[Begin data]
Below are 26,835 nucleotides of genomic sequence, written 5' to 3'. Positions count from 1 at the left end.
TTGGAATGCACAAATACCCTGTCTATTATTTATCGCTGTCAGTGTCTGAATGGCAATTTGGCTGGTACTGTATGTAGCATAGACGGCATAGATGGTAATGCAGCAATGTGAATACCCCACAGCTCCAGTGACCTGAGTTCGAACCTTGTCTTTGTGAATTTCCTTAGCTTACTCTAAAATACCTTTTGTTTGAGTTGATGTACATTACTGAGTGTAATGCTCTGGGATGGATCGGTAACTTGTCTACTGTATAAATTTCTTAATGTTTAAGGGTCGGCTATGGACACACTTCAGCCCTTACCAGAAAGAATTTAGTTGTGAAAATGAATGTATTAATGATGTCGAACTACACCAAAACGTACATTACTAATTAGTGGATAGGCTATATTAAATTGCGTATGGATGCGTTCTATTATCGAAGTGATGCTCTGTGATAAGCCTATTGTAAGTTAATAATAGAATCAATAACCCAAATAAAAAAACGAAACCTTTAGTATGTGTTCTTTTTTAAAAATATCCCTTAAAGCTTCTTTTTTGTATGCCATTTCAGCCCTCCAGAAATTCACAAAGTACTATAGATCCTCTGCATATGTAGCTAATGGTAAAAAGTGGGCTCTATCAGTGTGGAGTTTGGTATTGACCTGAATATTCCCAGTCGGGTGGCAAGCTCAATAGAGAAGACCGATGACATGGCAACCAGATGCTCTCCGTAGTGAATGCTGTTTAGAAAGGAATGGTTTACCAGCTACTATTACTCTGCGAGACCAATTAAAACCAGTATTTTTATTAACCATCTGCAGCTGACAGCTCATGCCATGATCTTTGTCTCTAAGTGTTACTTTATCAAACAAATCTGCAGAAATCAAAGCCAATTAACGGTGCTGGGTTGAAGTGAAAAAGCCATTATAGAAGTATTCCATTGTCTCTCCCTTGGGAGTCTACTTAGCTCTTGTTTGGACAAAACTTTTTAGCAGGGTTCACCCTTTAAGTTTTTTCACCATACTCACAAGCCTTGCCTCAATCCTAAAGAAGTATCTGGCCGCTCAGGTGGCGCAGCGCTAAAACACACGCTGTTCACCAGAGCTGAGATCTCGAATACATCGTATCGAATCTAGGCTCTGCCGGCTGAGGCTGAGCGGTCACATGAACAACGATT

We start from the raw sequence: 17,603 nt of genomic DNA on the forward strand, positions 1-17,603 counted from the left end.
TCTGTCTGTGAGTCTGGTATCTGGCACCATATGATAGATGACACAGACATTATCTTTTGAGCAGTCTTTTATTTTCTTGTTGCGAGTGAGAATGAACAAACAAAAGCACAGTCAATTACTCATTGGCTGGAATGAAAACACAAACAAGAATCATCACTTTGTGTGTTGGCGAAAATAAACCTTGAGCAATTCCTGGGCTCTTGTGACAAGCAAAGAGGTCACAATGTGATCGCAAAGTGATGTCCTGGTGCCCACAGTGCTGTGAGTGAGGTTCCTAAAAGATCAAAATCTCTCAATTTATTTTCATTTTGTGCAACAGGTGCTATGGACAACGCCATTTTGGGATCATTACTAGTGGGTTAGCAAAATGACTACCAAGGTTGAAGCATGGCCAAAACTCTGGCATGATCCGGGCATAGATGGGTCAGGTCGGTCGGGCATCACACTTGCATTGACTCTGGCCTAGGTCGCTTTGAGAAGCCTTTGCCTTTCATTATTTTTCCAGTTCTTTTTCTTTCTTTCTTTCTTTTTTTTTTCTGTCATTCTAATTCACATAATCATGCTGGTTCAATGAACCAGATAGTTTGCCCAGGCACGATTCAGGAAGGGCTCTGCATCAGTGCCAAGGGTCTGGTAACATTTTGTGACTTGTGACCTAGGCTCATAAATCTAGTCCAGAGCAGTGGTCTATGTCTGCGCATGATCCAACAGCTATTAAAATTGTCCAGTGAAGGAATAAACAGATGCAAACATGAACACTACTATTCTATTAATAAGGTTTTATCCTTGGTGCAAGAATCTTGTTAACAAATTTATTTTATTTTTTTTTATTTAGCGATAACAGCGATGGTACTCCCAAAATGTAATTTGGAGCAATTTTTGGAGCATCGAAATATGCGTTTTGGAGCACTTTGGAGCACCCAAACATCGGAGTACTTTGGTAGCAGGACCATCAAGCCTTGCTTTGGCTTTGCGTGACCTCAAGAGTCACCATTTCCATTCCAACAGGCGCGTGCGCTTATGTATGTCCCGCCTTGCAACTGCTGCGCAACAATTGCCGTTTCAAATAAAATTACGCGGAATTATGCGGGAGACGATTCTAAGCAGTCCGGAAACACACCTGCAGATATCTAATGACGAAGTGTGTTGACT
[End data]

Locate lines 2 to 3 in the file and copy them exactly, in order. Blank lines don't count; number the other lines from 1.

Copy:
TTGGAATGCACAAATACCCTGTCTATTATTTATCGCTGTCAGTGTCTGAATGGCAATTTGGCTGGTACTGTATGTAGCATAGACGGCATAGATGGTAATGCAGCAATGTGAATACCCCACAGCTCCAGTGACCTGAGTTCGAACCTTGTCTTTGTGAATTTCCTTAGCTTACTCTAAAATACCTTTTGTTTGAGTTGATGTACATTACTGAGTGTAATGCTCTGGGATGGATCGGTAACTTGTCTACTGTATAAATTTCTTAATGTTTAAGGGTCGGCTATGGACACACTTCAGCCCTTACCAGAAAGAATTTAGTTGTGAAAATGAATGTATTAATGATGTCGAACTACACCAAAACGTACATTACTAATTAGTGGATAGGCTATATTAAATTGCGTATGGATGCGTTCTATTATCGAAGTGATGCTCTGTGATAAGCCTATTGTAAGTTAATAATAGAATCAATAACCCAAATAAAAAAACGAAACCTTTAGTATGTGTTCTTTTTTAAAAATATCCCTTAAAGCTTCTTTTTTGTATGCCATTTCAGCCCTCCAGAAATTCACAAAGTACTATAGATCCTCTGCATATGTAGCTAATGGTAAAAAGTGGGCTCTATCAGTGTGGAGTTTGGTATTGACCTGAATATTCCCAGTCGGGTGGCAAGCTCAATAGAGAAGACCGATGACATGGCAACCAGATGCTCTCCGTAGTGAATGCTGTTTAGAAAGGAATGGTTTACCAGCTACTATTACTCTGCGAGACCAATTAAAACCAGTATTTTTATTAACCATCTGCAGCTGACAGCTCATGCCATGATCTTTGTCTCTAAGTGTTACTTTATCAAACAAATCTGCAGAAATCAAAGCCAATTAACGGTGCTGGGTTGAAGTGAAAAAGCCATTATAGAAGTATTCCATTGTCTCTCCCTTGGGAGTCTACTTAGCTCTTGTTTGGACAAAACTTTTTAGCAGGGTTCACCCTTTAAGTTTTTTCACCATACTCACAAGCCTTGCCTCAATCCTAAAGAAGTATCTGGCCGCTCAGGTGGCGCAGCGCTAAAACACACGCTGTTCACCAGAGCTGAGATCTCGAATACATCGTATCGAATCTAGGCTCTGCCGGCTGAGGCTGAGCGGTCACATGAACAACGATT

We start from the raw sequence: 17,603 nt of genomic DNA on the forward strand, positions 1-17,603 counted from the left end.